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Monday, Feb 6, 2023

Entrepreneur Profile – Jake Pescatello

Jake Pescatello, Anthony Balsamo, Trevor Gates and Alex Barnett are partners of Integrity First Financial Group, a La Jolla-based mortgage lending company.


Name: Jake Pescatello.

Title: Principal partner.

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Company: Integrity First Financial Group.

Company address: 5687 La Jolla Blvd., La Jolla.

Company phone: 866-606-4334.

Year founded: 2006.

Prior business experience: Mortgage finance, both retail and wholesale; finance and investments.

Average hours worked weekly: 50.

Source of startup capital: Partners’ personal savings.

2008 YTD: $709,000.

2007 revenue: $373,862.

2006 revenue: $42,222.

Number of employees: Eight.

Web site: iffgdirect.com.


Birthplace: Cape Cod, Mass.

Education: Bachelor of Arts, University of Massachusetts, Amherst.

Age: 30.

Current residence: Pacific Beach.

Family: Mother, Jean H. Young, and wife, Jamie Lynn.

Hobbies: Skiing, hiking and travel.

How do you relieve stress? Workouts.

What book are you currently reading? “No Acting Please,” by Eric Morris and Joan Hotchkis.

Biggest achievements aside from your business: My marriage and friendships.

Biggest lesson you have ever learned: When someone tells you that you can’t do something it’s usually because they can’t.

What are you listening to in the car, on your iPod, etc.? Dave Matthews, Sublime, Blues Traveler, The Black Crowes, The Slackers, Jim Croce.

Best part about working in San Diego? Relative ease of market entry and the unique opportunity to help shape the business landscape of a city still in its infancy and the weather’s not bad.


Reason for getting into business: We saw potential to capitalize on the repair of an ailing industry.

What need, in your industry, did you perceive was unmet? Customer service. The mortgage industry grew so quickly during the housing boom that, in a scramble to expand their footprints, companies compromised customer service.

How did you see you could do better than others already in your field? After working with retail lending institutions that held client service a distant second to profitability, it seemed evident that a company whose operational processes were built on a foundation of consumer advocacy would be at a distinct advantage.

Plans to grow the business: When the housing boom ended, many companies imploded under the weight of antiquated infrastructures. By leveraging innovative technology and operational procedures we can optimize growth while insulating ourselves from market influence.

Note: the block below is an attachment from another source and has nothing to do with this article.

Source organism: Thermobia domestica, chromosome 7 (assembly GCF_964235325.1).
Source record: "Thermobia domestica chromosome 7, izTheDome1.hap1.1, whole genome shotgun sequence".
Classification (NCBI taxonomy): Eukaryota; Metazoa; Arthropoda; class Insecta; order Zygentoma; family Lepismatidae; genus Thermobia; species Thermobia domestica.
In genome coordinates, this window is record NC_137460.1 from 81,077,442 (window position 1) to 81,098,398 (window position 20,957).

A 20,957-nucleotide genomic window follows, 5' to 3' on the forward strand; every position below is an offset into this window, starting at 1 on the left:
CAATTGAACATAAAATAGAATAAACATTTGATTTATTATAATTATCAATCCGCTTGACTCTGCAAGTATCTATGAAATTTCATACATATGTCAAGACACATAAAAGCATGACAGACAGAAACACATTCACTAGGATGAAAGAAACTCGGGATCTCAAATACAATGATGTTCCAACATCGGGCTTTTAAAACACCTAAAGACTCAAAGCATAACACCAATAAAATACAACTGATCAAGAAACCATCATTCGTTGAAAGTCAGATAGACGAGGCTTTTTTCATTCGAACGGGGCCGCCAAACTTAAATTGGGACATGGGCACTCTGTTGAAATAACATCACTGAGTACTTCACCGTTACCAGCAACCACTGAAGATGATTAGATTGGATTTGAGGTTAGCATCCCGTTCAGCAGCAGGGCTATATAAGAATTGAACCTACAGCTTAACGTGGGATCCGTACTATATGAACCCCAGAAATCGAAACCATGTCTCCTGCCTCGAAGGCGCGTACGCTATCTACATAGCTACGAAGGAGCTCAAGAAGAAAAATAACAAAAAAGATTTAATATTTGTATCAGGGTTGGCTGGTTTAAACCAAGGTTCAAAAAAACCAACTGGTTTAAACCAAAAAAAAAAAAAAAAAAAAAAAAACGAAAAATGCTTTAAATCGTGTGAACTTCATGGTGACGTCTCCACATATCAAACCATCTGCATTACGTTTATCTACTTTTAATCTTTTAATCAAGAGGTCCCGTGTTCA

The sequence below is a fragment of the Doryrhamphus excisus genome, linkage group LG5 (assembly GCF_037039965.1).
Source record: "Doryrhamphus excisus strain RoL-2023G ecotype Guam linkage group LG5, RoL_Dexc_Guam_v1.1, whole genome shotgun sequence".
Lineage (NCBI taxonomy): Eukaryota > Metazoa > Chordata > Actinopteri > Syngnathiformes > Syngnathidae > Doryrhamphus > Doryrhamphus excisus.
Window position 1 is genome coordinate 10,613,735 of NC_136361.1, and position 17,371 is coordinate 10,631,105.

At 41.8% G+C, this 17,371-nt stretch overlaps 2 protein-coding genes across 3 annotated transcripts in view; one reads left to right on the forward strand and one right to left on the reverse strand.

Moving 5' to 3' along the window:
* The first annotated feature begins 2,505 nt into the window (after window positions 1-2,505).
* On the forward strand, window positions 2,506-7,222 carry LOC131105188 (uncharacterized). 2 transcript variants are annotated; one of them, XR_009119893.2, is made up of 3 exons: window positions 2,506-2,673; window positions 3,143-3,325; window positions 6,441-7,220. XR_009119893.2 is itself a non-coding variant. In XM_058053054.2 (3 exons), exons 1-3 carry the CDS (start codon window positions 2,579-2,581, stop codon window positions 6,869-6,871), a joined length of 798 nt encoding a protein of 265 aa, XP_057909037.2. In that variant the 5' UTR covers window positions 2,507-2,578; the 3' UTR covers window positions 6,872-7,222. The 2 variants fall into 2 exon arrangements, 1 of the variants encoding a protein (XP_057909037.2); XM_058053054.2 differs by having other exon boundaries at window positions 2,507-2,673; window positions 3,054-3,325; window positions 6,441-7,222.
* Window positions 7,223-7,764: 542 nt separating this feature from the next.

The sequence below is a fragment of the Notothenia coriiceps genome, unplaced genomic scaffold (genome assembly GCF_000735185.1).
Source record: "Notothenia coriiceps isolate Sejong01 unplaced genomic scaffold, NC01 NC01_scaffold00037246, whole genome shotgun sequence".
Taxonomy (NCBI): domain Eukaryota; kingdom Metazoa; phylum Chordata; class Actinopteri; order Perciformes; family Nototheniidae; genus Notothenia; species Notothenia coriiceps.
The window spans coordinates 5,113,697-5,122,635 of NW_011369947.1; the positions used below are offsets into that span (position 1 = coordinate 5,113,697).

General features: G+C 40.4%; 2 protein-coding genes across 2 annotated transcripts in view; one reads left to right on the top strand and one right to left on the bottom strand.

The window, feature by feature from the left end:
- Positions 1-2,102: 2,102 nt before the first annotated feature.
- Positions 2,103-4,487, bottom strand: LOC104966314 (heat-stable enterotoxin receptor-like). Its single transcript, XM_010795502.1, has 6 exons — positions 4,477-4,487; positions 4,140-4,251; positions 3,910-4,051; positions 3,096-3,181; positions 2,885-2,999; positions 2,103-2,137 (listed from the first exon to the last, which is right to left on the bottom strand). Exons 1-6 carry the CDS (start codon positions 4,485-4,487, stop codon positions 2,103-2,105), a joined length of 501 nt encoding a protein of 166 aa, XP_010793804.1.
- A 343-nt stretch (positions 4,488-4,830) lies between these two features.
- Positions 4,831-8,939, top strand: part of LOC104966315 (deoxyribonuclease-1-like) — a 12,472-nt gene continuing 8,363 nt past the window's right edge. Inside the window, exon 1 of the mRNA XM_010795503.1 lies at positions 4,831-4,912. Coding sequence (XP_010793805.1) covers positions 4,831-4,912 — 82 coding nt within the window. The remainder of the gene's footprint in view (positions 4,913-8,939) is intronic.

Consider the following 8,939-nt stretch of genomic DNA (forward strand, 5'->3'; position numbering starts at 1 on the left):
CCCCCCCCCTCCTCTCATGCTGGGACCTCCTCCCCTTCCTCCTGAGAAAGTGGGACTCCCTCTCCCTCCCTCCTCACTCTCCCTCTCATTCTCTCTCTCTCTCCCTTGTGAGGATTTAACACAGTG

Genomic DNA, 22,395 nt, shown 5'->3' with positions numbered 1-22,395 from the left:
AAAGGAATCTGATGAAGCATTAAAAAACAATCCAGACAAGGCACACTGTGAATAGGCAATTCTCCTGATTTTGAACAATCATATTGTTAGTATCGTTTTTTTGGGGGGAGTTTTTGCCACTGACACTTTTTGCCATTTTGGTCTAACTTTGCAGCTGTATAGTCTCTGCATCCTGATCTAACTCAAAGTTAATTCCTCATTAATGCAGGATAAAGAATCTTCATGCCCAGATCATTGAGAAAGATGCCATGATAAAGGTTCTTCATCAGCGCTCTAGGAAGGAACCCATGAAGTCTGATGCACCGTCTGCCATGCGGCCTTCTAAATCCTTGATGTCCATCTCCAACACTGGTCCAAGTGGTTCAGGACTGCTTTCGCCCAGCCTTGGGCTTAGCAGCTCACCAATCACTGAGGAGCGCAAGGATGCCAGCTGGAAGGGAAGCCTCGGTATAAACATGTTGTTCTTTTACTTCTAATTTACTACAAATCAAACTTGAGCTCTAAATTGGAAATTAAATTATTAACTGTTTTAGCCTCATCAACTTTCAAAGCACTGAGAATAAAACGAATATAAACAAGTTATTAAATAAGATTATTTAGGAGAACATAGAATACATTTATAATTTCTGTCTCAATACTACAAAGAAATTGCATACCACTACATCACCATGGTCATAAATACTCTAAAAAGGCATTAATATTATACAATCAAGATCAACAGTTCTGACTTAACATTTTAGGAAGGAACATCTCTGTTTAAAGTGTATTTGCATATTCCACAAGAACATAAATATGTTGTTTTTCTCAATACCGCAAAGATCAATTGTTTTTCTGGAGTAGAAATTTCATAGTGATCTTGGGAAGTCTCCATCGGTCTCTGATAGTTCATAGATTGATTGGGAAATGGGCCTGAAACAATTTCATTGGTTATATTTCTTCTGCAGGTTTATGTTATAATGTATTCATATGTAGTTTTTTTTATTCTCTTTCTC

Greatest advantage of owning your own business: Control over the direction of your business and your life.

Biggest disadvantage of owning your own business: At a regular job when something isn’t working it’s easy to blame management for employing ineffective strategies. When you own the company and something isn’t working, it’s up to you to fix it. This control is a major benefit of self-employment but can also be a source of stress.

Business strength: Maneuverability. In an industry that faces market and legislative change almost daily it is imperative to have an infrastructure nimble enough to change with the tides.

Business weakness: Susceptibility to legislative influence.

Largest risk: Making the decision to start the company and leave our “regular” jobs. With this risk came the greatest reward.

Significant mistake: As clich & #233; as it sounds, we have taken the opportunity to learn from each mistake we’ve made and have become a stronger company because of it. During the past two years we’ve sustained a healthy amount of incremental growth. I credit some of our biggest “mistakes” for maintaining this momentum.

Ongoing challenge: Fighting public opinion. Believe it or not, some mortgage companies really are trying to help.

Most important part of the business: The consumer. Regardless of the business you’re in, it’s the consumer that keeps it going.

Best way to stay competitive: A simple equation that many companies in our industry find difficult to follow. Deliver the best product at the lowest price with superior customer service.

How do you measure success? By the impact I’ve had. We should try to leave things better than we found them.


Five-year business plan: Expand our sales organization and lending platform to service 50 states while continuing to implement procedural and technological strategies to maintain our competitive advantage.

I would sell my business only if: There are enough zeros on the check.

Guiding principle: Try to leave things better than we found them.


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